SMOKED SAUSAGE AND RICE
One pot dinner.
- 3 tablespoons extra virgin olive oil
- 5 garlic cloves, finely minced
- 1 large onion, chopped
- 1 yellow capsicum, cut into 1.5 cm squares
- 1 red capsicum, cut into 1.5 cm squares
- 400 g smoked Russians or sausage, sliced 0.5 cm thick
- ¾ teaspoon salt
- ½ teaspoon pepper
- ¾ teaspoon smoked paprika or normal paprika
- ½ cup long grain white rice, uncooked (I did not rinsed the rice)
- 2 ½ cups chicken-or vegetable stock
- 2 cups frozen peas, thawed
- 2 tablespoons parsley, chopped, optional
Heat 2 tablespoons oil in a large heavy based pot over medium high heat.
Add sausages and cook until golden. Remove with a slotted spoon.
Add remaining 1 tablespoon oil to the pot. Add garlic and onion, cook for 2 minutes.
Add capsicum and cook for 2 minutes until onion is translucent.
Add rice, chicken stock, paprika, salt, pepper and the sausage.
Stir, bring to boil, then reduce heat to low so it’s simmering very gently.
Cover with lid, cook 20 minutes.
Remove pot from stove. Working quickly, remove lid, add peas, then quickly put the lid back on.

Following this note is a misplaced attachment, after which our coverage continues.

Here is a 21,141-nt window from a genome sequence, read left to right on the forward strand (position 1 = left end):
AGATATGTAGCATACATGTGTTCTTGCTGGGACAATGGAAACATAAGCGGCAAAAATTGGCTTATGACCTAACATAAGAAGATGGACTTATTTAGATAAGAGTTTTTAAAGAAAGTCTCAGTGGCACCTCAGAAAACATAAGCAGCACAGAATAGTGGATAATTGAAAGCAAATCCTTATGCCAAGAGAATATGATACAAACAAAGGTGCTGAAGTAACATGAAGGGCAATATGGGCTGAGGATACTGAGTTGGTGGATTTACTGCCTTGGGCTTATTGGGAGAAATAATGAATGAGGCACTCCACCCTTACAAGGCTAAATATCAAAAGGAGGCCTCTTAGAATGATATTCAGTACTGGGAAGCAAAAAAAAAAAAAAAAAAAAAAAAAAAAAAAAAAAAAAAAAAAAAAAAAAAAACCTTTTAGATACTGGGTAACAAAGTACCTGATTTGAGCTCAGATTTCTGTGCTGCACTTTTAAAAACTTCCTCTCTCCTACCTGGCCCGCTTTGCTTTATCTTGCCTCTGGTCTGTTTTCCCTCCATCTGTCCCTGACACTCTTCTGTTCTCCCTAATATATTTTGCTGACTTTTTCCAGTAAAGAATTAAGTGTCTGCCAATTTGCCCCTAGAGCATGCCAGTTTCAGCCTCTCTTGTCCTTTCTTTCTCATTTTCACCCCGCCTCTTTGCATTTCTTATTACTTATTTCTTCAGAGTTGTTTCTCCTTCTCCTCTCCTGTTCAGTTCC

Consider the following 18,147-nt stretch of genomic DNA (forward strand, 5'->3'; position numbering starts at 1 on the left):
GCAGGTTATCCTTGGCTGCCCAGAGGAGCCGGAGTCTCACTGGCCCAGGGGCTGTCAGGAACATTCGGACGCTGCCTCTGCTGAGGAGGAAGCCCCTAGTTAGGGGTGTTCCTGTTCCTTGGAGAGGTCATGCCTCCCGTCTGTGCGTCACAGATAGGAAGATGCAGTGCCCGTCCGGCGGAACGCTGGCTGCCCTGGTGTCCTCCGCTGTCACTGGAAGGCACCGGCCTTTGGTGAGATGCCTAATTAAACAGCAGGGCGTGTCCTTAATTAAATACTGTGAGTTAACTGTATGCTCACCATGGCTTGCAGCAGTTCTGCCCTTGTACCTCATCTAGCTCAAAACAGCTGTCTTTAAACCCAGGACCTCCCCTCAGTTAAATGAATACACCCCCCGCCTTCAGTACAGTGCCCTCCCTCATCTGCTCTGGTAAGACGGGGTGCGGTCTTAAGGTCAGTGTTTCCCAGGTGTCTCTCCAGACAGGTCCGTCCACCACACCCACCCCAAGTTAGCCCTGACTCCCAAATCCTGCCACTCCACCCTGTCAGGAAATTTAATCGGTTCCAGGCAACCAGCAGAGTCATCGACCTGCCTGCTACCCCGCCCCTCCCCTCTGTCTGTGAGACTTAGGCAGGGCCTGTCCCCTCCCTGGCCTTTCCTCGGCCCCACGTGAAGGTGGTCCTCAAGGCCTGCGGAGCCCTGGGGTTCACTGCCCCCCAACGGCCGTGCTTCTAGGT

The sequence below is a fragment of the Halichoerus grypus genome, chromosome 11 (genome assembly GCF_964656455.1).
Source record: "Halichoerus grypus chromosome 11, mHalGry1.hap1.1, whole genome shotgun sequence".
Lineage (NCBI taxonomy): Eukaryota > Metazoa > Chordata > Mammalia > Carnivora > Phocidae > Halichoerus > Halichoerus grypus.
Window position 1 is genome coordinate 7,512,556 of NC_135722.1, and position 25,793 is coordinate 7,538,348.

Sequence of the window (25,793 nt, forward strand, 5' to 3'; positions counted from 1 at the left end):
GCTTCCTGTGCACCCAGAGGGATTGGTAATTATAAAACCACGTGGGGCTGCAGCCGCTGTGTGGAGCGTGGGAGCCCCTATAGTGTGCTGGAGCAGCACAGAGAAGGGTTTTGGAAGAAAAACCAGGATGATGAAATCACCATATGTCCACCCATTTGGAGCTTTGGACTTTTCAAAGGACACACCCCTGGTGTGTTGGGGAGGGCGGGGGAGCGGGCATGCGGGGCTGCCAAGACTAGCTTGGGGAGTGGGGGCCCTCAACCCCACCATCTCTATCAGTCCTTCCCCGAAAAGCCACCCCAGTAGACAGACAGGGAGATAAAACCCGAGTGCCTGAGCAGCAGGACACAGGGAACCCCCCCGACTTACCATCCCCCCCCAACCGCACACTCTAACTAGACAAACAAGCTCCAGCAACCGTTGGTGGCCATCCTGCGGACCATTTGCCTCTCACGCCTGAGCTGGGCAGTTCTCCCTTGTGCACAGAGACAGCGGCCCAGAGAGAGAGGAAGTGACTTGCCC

Rest 10 minutes – the residual heat with cook the peas.
Add parsley. Use a fork to fluff the rice.
Any smoked sausage will work here. They are well seasoned so they leech a ton of flavour into the oil which then flavours the whole dish.
Even raw sausages will work because they too leave a ton of flavour in the pot! You can’t really slice them though because the meat is raw and squishy, so just cut into small chunks. They end up looking like mini meatballs – it’s so good!
Best made with long grain rice for this one pot cooking method because it’s the least sticky.
Other rice types that work:
Basmati rice – same fluffy texture but you get the basmati aroma (which is lovely).
Medium and short grain white rice – works perfectly but the rice is a bit stickier (that’s the way it is).
Jasmine rice – reduce water by ¼ cup (water to rice ratio is lower).
Recipe won’t work as written for: brown rice, paella or risotto rice, wild rice, quinoa or other speciality rices. I’d need to figure out liquid/rice ratios and bake times.
No need to rinse rice first unless you’re concerned about rice cleanliness (rice in packets at grocery stores should be fine, I never rinse). If you rinse, reduce stock by 2 tablespoons (roughly the amount of water that will cling to the rice after rinsing).
Recipe tried and tested by Marika Tegmann
Photo: Marika Tegmann